The Dillon Tribune (Dillon, Mont.) 1881-1941, May 23, 1890, Image 7

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TII TRIBT.TINTE: IDILIJON, MONTANA.. 7 THE 1103IE DEPAIMIENT. FACTS AND THOUGHTS FOR WOMEN READERS. Literary. Notelal and Domeatie Tories Dise ts The Table. TAlet and Home In 4.eneral. BY Pisa. F. A. IIILF8taJet.1 I mentioned the Ladies' Home Journil laot week, and now let you have the benefit of a notice I just saw. A YOUNG WOMAN'S SUCCESS. One of the brightest women in New York, Mrs. Isabel Mallon, who, perhaps, knows more about wouutn's dress and fixings than any woman in America, has been added to the editorial staff of The Ladies Home Journal, of Philadelphia. Mrs. 'Mallon is an experienced editorial writer, and will conduct one of the fullest and strongest fashion departments in the Journal ever attempted in a general mag- azine. Her new position makes her the best -paid fashion -writer in the country. Mrs. Mallon is young, pretty, and one of the best-known women in New York society. You see, this journal keeps adding at- tractions that make it superior to all others of its class. In fact, it has no class, it is different from all others. Of course, all who read have read \Looking Backward,\ and each one has his own opinion of the book. I think it is wonderful, logical and desirable, but impossible, that glorious 1st:Meuse of his. People are too human, too much alike. Another book I've seen' giveo a better idea, because hearer true. It is founded on fact and Bible promises, so all pro- fessing Christians will be apt to place more confidence in it. The book is enti- tled, \From Eden to Eden,\ and if out- side appearances should prejudice one in favor of it or against it, every one, after a glance at the volume, would long toopen it Bound- in dark blue English cloth, with beautiful emblematic design in guilt, and guilt edges. It is printed on heavy, calentlared paper,and IS elegantly illus- a point out the unity of the Divine plan from the creation, and to show by a re- view of history and study of prophecy, that god's plan is to fulfil the original. purpose in the creation of the world and man. From the Eden of Adam and Eve to the Eden restored for the use of Christ's own, IS the theme of this brief, beautiful and original book. It is published by Ion - the Pacific Press company, of Oakland, California, and is $1, or $1.50, according to binding. The same firm sell the fam- ous Oxford Teachers' Bibles at reasona- ble prices. I am much interested in Shirley Dare's uh- letters in the Inter Oman. One of her late ones is a criticism of the life of Louise M. Alcott She admires the woman but thinks her \Life and Letters\ show her to have made such a mistake in her Manner of living that she could not live long. H. of Shirley Dare believes women, especially , on literary women and others of sedentary occupation, should eat wholesome, nour- ishing food, at regular hours, -and dress comfortably, if not always fashionably. the temptation it to tit quite the contrary, and sickly, shortened lives are the result. The author of this criticism :speaks% of a new bread, baked without yeast or any- thing to raise it. It is manufactured in Philadelphia in large quantities and will be good two weeks. She says it is HA ms. most nourishing, vivifying article of food she has ever known. We all need It. A. home-made, beaten bread is given in my notes on Mrs. Kellog's cooking course. It is recommended in health articles. I will give the recipe next week. By the way, the Pacific Health Journal, of the Pacific Press Publishing Co., of I Oakland, Cal., is an excellent publication for the home maker, who wants to post herself on points regarding the health of preaent treaty provisions which allow the maintenance of but one gunboat by this governmont on the lakes, its value in event of a war with England is apparent. Scientific American. Validity of Contracts by Telephone. A decision involing the validity of con- tracts made by telephone was renderel by Judge Valliant, in the Circuit Court at St Louis, in the case of The Paddock - Hawley tem Company vs. Puilis et aL The plaintiff company sued to recover the value of certain lots of iron sold to the defendants, regarding the price of which there was a dispute. The defend- ants testified that they called up a cer- tain number and asked Iva, it was, and the answer came back that it was th. plaintiff company. Defendants then asked the price of iron delivered through the month of August, and the price which they claimed as the contract price was given. The plaintiffs testimony was to i the effect that there were but two men connected with its concern who had ' authority to make such contracts, and that neither of them ever heard of the telephonic conversation until after the controversy arose. The plaintiffs recov- ered a verdict. Judge Valliant, in over- ruling a motion by the defendants for a new trial, said that contracts by telephone, when proven, were as binding as ally other contracts, but that there was a practical difficulty in the uncertainty of the proof, which uncertainty was chiefly on the point of identifying the person with whom the witness held the tele- graphic communication, and that it had never been held that a telephone mes- sage purporting to come from a certain party, but with no m ileac° of other evi- dence of identification, was lainding on such party. Bradstreet's. all - a to hat the at of r . lie - of of n.a. ion 72, ot 1 tl o Ion. • the rtin ant. T. uh- 0. of n to for '14. the the G. eh - 0 . 10W. lion Pitt. the and: G. Me. • .0. 3110. firm liol, flex. ir. s hur n and k of tote . MONTANA'S BIGGEST NUGGET. The Man M ho found it en Intel est - Ina Acroont. From the Butte Miner. '\Vhere goes Ed. Rising. the imin who found the largest nuget of gold ever taken from Montana soil.' This remark came from one of two men conversing at the southeast corner of Broadway and Main streets yesterday afternoon in the presence of a Miner re- porter who pmeeeded find Mr. Rising. \There is the gentlemen ,,f \clean we have just en Am\ said one of them. point- ing his finger towards the steps leading to the bar room of the Silver Bow brew- ery saloon. \He can give you more in- formation than we can regarding the find. All we know is that he is the anon.\ The reporter sought the presence of Mr. Rising. Mr. Rising is a rather short, dark-com- plexioned man, wearing whiskers. and is possibly 60 years mild. Asked to give a short sketch of the !mot found by him, he said: \Yes I am the man who found it, but I do not believe that a correct ac- count has ever appeared in print, al- though many attempts have been made. It was mund in Deadwood gulch, whim is a little dry tributary at the head of Snow Shoe gulch, twenty-five miles north of Deer Lodge, in Deer Lodge comity, on the 19th day of October, 1865, and with the little quartz it contained, weighed thirteen and one-fourth pounds. In shape the nugget was nine inches long, four wide and two thick, and was sold to Tutt Donnell, of Helena. for $3.224.841. It was really worth more than that, as they paid me at the rate of only $16 an ounce for it when gold was selling at $18 at that time. This deduction was made, as they said, because of the quartz the chunk contained. but really there was not enough rock in it hi make -a breast- pin. I had five partners when nnind it, and we were all working the gemnd together. We first sunk a ten foot shaft on the pay gravel and then drifted about fifteen feet from the bottom, at which point I picked up the nugget. It was quite dark in the face of the drift, and when I picked it up the only way I could judge what I had found was brit, weight. One of my partners was working under the shaft, and when I walked out /Ind held up the chunk of gold. you could iniVP knocked his eyes off with a baseball t. From Helena the nugget was sent to Virginia City and thence to San Francis- ..., but at the former place Allie Hum - preys, who happened to arrive at Virginia l'ity simultaneous with the nugget, claimed to be the finder and was carried through the streets on the shouldens of the miners. Humphreys was on his way to : California at the time and was the hero of the hour. - From San Francioco the ungget went to the Paris exposition, and I have never heard of it since that time. It is posaibly in the poseeetion of the Rothschiltbs now. During the mummer following the dis- Doosey-A man who will wear a hail covery of the large piece, one of my part - inch ventilator in the top of his hat ought net's found in the 'tame place another to be taught differently. A Sow -allot, for the War Department. With the improvements in the vvarlikt 1 munitions, arms and general military ad- . Vance of both Germany and France it is singular that nobody ever thought of filling explosive shells with Limburger 'cheese having antiquity added to it other natural advantages. Where ii didn't kill, those that escaped would wish it had. Still no doubt some Napoleon or Julius Cheeser of the future will take it up. -Philadelphia Times. An Fol. Joke. chunk valued at 8700, anti R man u;ed Clark, who had taken lease on a piece 44 ground near. unearthed another Weigh- ing 8954. Clark timk the ground to work on percentage, but when it was learned that he haul found Ike gold and was try- ing to prevent the knowledge of its dim - and oovery from the parties who rightfully 110. owned half of it, the miners ran him out of the country. The whole pay streak of the gulch returned from 50 cents to $1 to the pan. A Sure Cure for Pile. Itching Pilea are known by moisture like perepiration, catuting intent*. itching Jag - Station Porter (on train's arrival )-Fire when warm. This form 11/4 well 11/1 Blind, 1.1 .11111 C Of -Judge. Bleeding rod protruding, yield at once to 1111- her family. Send for ample copy. Dr. Boaanko's Pile Remedy, which acts Another pretty fruit dish, in their sea- HE Needed the Sleeve. directly on the parts affected, abotoret ., non, is a plate of rosy checked peaches vp- Brush off your coat sleeve, my dear,\ tumors, allays itching and effects a per - said Mrs. Larkin to her husband: \there manent clue, 50c. Druggists or mail: ha. and yellow, Bartlett pears, piled up artis- is dust on .t of tically, with bits of green tucked in, and ..That js no reason why I should brush treatise free. Dr. Bosanko, Piqua', 0. °ph Sold by N. A. Styles. on- the plate edged with foliage plant leaves off the sleeve, love.\ Ile replied. \VII of the same tints. Bits of ice may be simply brush off the dust.\ -Harpers tucked in to cool the fruit. Bazar. Did you ever frost fruit? Prepare a mixture of frothed white of an egg and a very little cold water. Dip nice bunches of clean currants, cherries or grapes into the mixture, drain nearly dry and roll lightly in powdered sugar. Lay on white paper to dry. Plums, apricots and peaches may be clipped in the mixture anti sprinkled with anger and allowed to to dry. If you have a sore throat coming on, r. eat freely, but tslawly, raisins, or dried Zantie currants. Fresh black currants will cure sore throat, and I have known them to permanently cure quinity. I have often cured ware throat with raisins, and never felt any evil effects from eating them. I of .1 of ma - UST, erk Dil- • the nth 111/, as - 0, taut c of on - N , , A NPR' Ithip Canal. his The committee on railroads anti canals of of the Houtte of Representatives has taken favorable action in relation to the r. bill for the conotrnetion by the govern- ment of a ship canal annand Niagara 3 to Ind of 1111 - Pr. his of ree. lot Falls between Lake Erie anti Lake On- tario. 'Flue route most favored is 21 miles long, and an appropriation of $10,- 010 for the arrangement of the prelim, - nary details is included. together with sine0,000 for beginning the actual work of construction. The propoaed ennui is to be IOC feet wide at the bottom, with a minimum depth of 20 feet, its estimated mad he -in -,t $28,00e,eon. The considera- tion of much an outlay is primarily its commercial cattle. but, in view of our A Tonng Financier. \Say mamma, how much aau Iworth?' \You are worth a million to me. my son.\ \Say mamma. couldn't you advance me twenty-five cents?\-Tinw. A Reasonable ObjectPin Boarder -We are raibieg ut. subscrip- tion to get a rocking chair for that poor lodger. Won't you give somotl ting? Landlady -Not much. Hi' room in right over mine.-FrrteIa. • - Nothing to Stead. New Father -in -law -Wt 11, iir, the cere. mony is over, anti now that you are the husband of my daughter I want to give you a little advice. What would you do if you ohould wake up sonic night and find burglars in the house? grooin-I should tell tie-in that my father-in-law forgot to give my wife a Wedding dowry, and they'd go away. - New York Weekly. _ Spring Fever. At this season of the year the most vigorous and hearty people often have a feeling of weariness, tired anti worn out without ambition to do anything, and many break ont in pin:idles avid boils. What you nsptire is a mild tonic medi- cine that will net gently on the liver and blood, and for this, nothing equals Dr. Onnn's Improved Liver Pine. They give an activity to liver, purify the blood and by their mild tonic action, new vitali- ty and strength to the entire system, Sold at 25 cents a box by N. A. Styles. Magnolia Restaurant. NOTICE: ---On and after May 1st, all board will be STRICTLY CASH IN ADVANCE. Patrons can secure First -Class Board $20 Per Month. Respectfully. MRS. M. BRAY. Proprietress. TIME TABLE. No. 0.3. Fast Mall,north!, 1 , 1111 1015 ti. No. sot. Pant mail, soneibonmi •..• Ilan la M. N''. 1101 . ExUreves. nOrthhound ... . p. in. At No. tuG. Expreen, soothbound . silos. in. MAILS- ARRIVAL AND DEPARTURE. North 11:1113 p . , ... . . . tit Emits clime cute-halt hour before mail train ar- rivid.. Etoniatt mail eltwes at . p. m ()Mice o pim un stinday 'Tutu S to 9 a. at . and 12:11 to lit it. a.. Datil/ LAndar, 1'. Al CHURCH DIRECTORY. Catholic. -Servieesat the St. Hose church the first $111.1tly ill every month, Rev. Father J. .1. Dolls. lipisettpal. servits, at tlo. Kt. James tMoirch every Simile) at 11 a. in. and Satt is in. tuy Itev. S. D. lit.oker. missionary in charge. schistl at 3 p. nt. Prestiy terlan. tier, ices in Ilart's Hall every sionday all1 K. in. awl ntki tu. m. liev. C ham. R. l'omphon, pastor. Sunday school at 1.1 a. In. laseon study snit praise mend., at &HO Ii. uu. Thursday. Erth.idiat.- Services at the timer hi. K ..yerw osenitur a• 11 a. aus and siOn ti. tn. Hev. Jissmh Wilk.. pastor. Sunday t.e11001 Al 10 a. ui,. l`rayer meeting to s e. ta., Theme) , R•ptint• -Services in the First Baptist churel Bill a. in. and 7:30 ti. in. Bev. W. E. Prichard. pastor. Sunday sclito.il at 12:15 p. in., prayer meeting at 7:30 ni.,Thtirsda). SOCIETY l'AIII1n4. ('MM.% IL N. 0. N.- Meets for drill at Armor) Hall every Friday evening. D. I. Chapman. 1st Si -rat. D. Lamont, Capt. Oecitimital Eneampinent No. go. I. 0.0. F. Meets the lot and ad Mondav night.. of eavh month at 1..alge Dell. in Glendale. All sojourn- ing patriarch, in RINE( standing, an- nivituotlO attend. J. W. Miller. Scribe. J. F. Bergnum. C. P. Prompeet Lodge No. 29, I. O. G. T.-- Meets every Wednesday night at (hid Fellows Hall. in Milton. Sojourning menilvrs aro conlially in- vited to attend. J. IL Shorten, See. J. H. Brundage, liannack Lodge Ni.. 3. 1.4). O. F.-- Meets every W01111CNIIM • evening it its hall in Glendale. Soyonrnout hog tten iii good standing are eor- , Melly invited to attend. If. T. Noyes, hee. linlob Dotelt. N. 0. Occident 1.11.1Re• No, It. K. of T.- Meet, in c n onvet' .... every 1 lion -day evviing in the I esti. Hall, corner of Hatimma and tooth. streets. All Apollo Lodge NO. I tt. I. O. 0. F. Meets every Monday evening at its hall 11111110 eprner of 1.1114110 Aunt 111111111ICK SIEPP61. 1.10.10N111111/I 1 / 1 1111111IK tim gotal stam ling tire cordially invited to attend. Defriet. sec. I 1111, Hinwlonian, N. O. Dillon Lodge Ni,. 7, A. 41. W. -Meett , II,,- first and third Tuesday evenings of 14.1•1, 111011Ill ml N 0 clock. in A. O. V. W. hall, corner liannack and Idaho streets. Sojourning brethren in good standing are cordially invited to attend. Hill D. Met/moth, Soc. W. Snider, M. W. Steedman Post, No. N,G. A. It. Regillar meetings are hull on the third Saturday of each month at the post room... Comrades in Wed standing NM C1Inliall) invited Cu, attend. David I 4tittuuut, l'014. 'turn. Vamp Ni,. 1. Fatroltie Order of Son. of A merles. Meet.t every F relay evening to (14.11 Fellows Hall. Vieitibg brethren in good good standing cordially invited to RI W. W. I •11,Iy. 11. 5. It. Z. Thomas. Prost. Dillon Public Library_ Association. Corneoom r r, -mini,- building. Open ever, 1,11110R. except Saturday and Sanday, and oil Wednesday. Satorday and Sunday afternoon. Everyhodv welcome. PROFESSIONAL CARDS. SMITH, NEI:STA/a/TER ii WISHON. MINING AND CIVIL ENGINEHRti. U. S. DEPUTY MINERAL SUIIYEYORS. - ASSAYEIL'i AND CHEMISTS.- -- 1, N. Main St. - - Butte, Mont. --- I N. B. WIMP. Agent. Dillon. Mont. I F. D. 'ft./ES. B. D., PHYSICIAN AND SUITHEON. °Hive on Montana Street. in Union Block, over I adley's Meat Market. Residenie in It. Smith's 11111.t.C. Washington Ntnet• attention given to professitoal calls from ell parts of the country, - Dillon, Mont. F 4. P. DUNGAN. HEMIDSNT Due ruin-. SUHOICAL AND MECHANICAL DENTIST. I am ming all the hdest improvement.. anul . will guarantee eatisfaetion. Ohm next door to the Tel..phone Exchange. - Dillon, Mont. I If. I/. l'ICKMAN, 111. I). T. N. PITT, M. 'RICKMAN I'm, PHYSICIANS AND HUHOFA)NIS. Office over the Bee Hive, --- Dr. l'itt makes Diseases of Women anti Chil- dren a Specialty. All Calls in the City and County Promptly Answered. (Mite Telephone. Day or Nignt No. ii, Resi- dence N... 45. II [WI/LEIGH. PCNTY ATTORNEY or flttAVERIIXAD CMISTY. Dillon. Etonian. OFFIl'E-Roome I slid 2. Kopf, Mock, EDWIN NORRIS. - ATP( HINEY-AT-AAW. _ Orncti WITH It. It. Nang Montana, W. I 'LAIIK. M. D.. I. • HOMEOPATH lc I'll ) 1411 IAN. Ha- OffiCf• in the cottage on the corn, of Railroad A venne and Galena I spscialty mail\ of - dineesee - Of women and children, mei all forms of khiner troubles. Street. 7-7atf . 1 11Fii M. PAGE. ON SALE u. n. MINERAL DEPUTY SU liVEYOlt. TO ..aaa-TaaTai 14Y - Lsnol business made a specialty. PRINCIPAL POINTS I \ \ \ridge'. 1 I N' ICY MEL\. EAST, WEST, NORTH and SOUTH - MOntam... *-ATTORNEY-AT-LAW.- Mums. - - - MONT1N I FOR S.A_I_J= I Reduced Prices, Imported and nigh Grade Percheron-Norman, Clydesdale and French Coach STALIJIONS. Also Draft Horses of Superior Quality, at the Stables of POINDEXTER & ORR, Dillon, Montana. C.. 1-1.A.I.a.,13:1A:Y - , '(MTh 1 oz. malt, ID.13 a- 1 wk. WINES, LIQUORS AND CIGARS, :11 NI'FACTURKII. Ginger Ale, Birch Beer, Champion Cider, Soda, Sarsapa- rilla and other Carbonated Beverages. .hIbh-:N'l' 1-1111 VAL BLATZ' MILWAUKEE BEER. A LSO, IDealer in. Bar CI-lass - 7.73.re_ IVicamatEtaxsa Wic)73.twouLat. THOMPSON & REYNOLDS, OFFICE NEXT DOOR TO FIRST NATIONAL BANK, DILLON, MONTANA, whoi.ni,‘ Dna newt nefikrs in ][._iIT1VJE13 LATH, SHINCLES, WINDOWS, DOORS, BLINDS, Mouldirn_gs, Bracicets A11,1 .,11 kind., of BUILDING MATERIAL. Black Walnut, Oak, Maple and other Im- porte(l Stook constantly on hand. DAN. T. CHAPMAN, Bath Wagons, Whitely and Champion Harvesting Machines. Buggies, Buck -Boards, Carts Road Wagons, Phaetons, Spring Wagons, Barb Wire, Blacksmith's Coal, Tents, Grain and Wool Bags, Hay and Rakes. _ 1-1ARN=SS AND SA_DDI.= Bridles, Bits, Spurs, Whips, Agricultural Implements of Every Description. NEW GOODS Fresh From the Factories, in Car -Load Lots, at Prices to Meet the Current Hard Times. Call and See Me, JOA_I•T.T. 01-1A.PM.A.1\1\ G. W. DART HARDWARE CO., (Stlecein4OF In GEO. W. DART) MONTANA ST., DILLON, MONT., DEALER IN Hardware,Stoves,Orockery, LAMPS, GLASSWARE, ETC. A Full Line of Hardware, Stoves, Tinware, {Etc., stantly on hand. Con - All kinds of Tin, Copper and Sheet -iron Work, Roofing, Heating, Plumbing, Etc. done. Orders by mail, or otherwise,'filled promptly. LEAVE ORDERS FORT - JOB PRINTING a AT TRIBUNE OFFICE. DILLON, MONTANA, For neat anti artistic job printing of W. Anaess, general Agent. Butte. every description, done with promptnem, J. W. LAVISH, Dillon, Mont. call at the TRIBUNE office.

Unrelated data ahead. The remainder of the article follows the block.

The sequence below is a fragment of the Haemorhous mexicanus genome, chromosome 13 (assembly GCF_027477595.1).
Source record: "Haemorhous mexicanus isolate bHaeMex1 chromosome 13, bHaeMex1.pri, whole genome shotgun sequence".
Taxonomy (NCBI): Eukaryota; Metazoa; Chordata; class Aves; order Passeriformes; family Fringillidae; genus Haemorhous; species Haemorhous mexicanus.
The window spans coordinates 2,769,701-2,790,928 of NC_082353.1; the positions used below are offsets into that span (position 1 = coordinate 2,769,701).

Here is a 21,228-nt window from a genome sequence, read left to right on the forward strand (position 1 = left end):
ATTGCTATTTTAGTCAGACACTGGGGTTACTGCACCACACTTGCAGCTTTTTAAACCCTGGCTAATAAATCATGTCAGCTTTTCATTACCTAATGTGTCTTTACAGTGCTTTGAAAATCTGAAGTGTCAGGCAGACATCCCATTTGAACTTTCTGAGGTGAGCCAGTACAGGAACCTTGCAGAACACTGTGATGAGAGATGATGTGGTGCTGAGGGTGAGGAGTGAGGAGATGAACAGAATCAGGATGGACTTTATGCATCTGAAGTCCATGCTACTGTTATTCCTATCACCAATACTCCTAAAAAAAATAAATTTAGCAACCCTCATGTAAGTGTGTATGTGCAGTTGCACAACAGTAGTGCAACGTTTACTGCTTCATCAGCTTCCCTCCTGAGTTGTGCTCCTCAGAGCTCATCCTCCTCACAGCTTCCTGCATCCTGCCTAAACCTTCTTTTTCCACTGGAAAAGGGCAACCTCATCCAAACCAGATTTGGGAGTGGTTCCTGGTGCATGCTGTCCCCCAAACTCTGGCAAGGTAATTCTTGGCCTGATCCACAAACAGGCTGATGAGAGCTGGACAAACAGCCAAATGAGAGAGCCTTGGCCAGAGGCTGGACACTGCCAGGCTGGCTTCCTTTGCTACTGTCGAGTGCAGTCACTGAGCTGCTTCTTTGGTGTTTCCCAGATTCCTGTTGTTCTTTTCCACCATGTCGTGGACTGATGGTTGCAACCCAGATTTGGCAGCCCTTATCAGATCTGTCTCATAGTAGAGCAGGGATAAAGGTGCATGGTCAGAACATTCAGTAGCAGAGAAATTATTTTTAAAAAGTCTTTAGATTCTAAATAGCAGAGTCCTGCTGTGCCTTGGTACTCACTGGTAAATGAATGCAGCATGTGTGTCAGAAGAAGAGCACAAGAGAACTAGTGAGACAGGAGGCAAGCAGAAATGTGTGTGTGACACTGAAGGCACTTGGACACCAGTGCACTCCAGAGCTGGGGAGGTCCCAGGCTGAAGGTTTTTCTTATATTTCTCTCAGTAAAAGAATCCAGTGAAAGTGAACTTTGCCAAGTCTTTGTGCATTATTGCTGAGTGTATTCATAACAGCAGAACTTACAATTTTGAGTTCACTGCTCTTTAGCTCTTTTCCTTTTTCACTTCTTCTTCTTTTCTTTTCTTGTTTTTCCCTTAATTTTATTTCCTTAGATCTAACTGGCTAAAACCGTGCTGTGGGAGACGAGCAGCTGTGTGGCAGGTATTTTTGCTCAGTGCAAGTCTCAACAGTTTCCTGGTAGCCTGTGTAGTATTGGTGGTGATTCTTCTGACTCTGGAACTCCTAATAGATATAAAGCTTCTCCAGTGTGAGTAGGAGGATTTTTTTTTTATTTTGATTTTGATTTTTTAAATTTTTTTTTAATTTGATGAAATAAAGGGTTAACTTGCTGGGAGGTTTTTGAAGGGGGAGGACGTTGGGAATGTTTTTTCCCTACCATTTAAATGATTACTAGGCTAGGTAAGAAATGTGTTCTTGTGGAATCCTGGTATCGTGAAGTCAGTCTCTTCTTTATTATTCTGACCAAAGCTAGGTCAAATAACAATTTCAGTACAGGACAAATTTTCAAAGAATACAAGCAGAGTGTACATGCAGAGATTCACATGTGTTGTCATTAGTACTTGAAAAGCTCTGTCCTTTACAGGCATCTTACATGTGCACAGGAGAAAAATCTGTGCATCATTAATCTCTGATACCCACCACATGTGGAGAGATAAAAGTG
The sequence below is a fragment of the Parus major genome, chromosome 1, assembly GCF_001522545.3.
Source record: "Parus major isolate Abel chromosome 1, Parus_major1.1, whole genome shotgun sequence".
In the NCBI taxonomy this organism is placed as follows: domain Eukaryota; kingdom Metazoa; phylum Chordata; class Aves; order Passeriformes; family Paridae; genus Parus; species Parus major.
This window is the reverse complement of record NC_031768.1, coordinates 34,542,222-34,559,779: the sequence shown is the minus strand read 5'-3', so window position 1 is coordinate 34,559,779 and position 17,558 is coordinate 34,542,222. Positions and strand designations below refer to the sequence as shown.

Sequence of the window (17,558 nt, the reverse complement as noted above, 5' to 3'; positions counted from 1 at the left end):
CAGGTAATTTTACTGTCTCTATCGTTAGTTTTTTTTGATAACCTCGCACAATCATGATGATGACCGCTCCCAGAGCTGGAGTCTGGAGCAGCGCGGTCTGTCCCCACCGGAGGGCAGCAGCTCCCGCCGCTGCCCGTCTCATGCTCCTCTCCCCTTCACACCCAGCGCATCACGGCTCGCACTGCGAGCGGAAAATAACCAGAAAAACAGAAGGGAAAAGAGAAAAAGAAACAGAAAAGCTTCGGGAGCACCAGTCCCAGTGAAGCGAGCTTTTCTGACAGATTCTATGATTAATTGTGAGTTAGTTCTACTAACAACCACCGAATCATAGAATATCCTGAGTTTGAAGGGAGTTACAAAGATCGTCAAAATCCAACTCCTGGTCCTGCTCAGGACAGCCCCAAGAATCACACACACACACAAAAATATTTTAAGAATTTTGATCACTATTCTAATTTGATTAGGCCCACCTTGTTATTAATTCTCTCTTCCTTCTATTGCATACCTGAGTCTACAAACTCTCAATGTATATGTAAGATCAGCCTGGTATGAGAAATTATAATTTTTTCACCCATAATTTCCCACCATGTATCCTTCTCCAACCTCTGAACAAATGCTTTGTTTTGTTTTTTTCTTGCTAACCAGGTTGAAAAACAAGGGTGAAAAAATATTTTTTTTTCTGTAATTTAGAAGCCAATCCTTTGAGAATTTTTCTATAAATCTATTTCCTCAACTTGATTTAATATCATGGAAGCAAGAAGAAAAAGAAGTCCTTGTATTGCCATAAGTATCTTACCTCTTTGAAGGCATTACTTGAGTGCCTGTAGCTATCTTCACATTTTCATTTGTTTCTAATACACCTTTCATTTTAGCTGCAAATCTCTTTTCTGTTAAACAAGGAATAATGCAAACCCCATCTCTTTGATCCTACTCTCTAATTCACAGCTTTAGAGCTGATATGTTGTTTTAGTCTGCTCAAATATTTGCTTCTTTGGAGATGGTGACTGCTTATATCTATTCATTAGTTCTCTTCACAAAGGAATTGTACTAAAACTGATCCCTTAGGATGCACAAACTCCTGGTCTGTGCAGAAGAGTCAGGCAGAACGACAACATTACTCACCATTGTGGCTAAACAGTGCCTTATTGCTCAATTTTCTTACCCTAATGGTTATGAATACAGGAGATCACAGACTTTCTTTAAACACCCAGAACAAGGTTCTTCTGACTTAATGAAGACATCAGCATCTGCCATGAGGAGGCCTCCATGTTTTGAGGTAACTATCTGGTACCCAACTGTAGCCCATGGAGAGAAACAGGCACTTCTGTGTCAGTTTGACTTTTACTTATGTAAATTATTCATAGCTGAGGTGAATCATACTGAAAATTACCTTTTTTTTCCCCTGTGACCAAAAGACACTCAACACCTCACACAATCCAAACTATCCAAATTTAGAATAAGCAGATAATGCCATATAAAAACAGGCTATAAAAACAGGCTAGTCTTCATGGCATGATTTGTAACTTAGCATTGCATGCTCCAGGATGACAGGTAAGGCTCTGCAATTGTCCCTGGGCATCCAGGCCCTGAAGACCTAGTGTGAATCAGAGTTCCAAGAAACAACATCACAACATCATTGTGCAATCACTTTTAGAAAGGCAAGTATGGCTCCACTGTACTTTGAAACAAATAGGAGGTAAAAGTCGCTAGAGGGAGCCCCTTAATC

The Dillon Tribune (Dillon, Mont.), 23 May 1890, located at <http://montananewspapers.org/lccn/sn85053040/1890-05-23/ed-1/seq-7/>, image provided by MONTANA NEWSPAPERS, Montana Historical Society, Helena, Montana.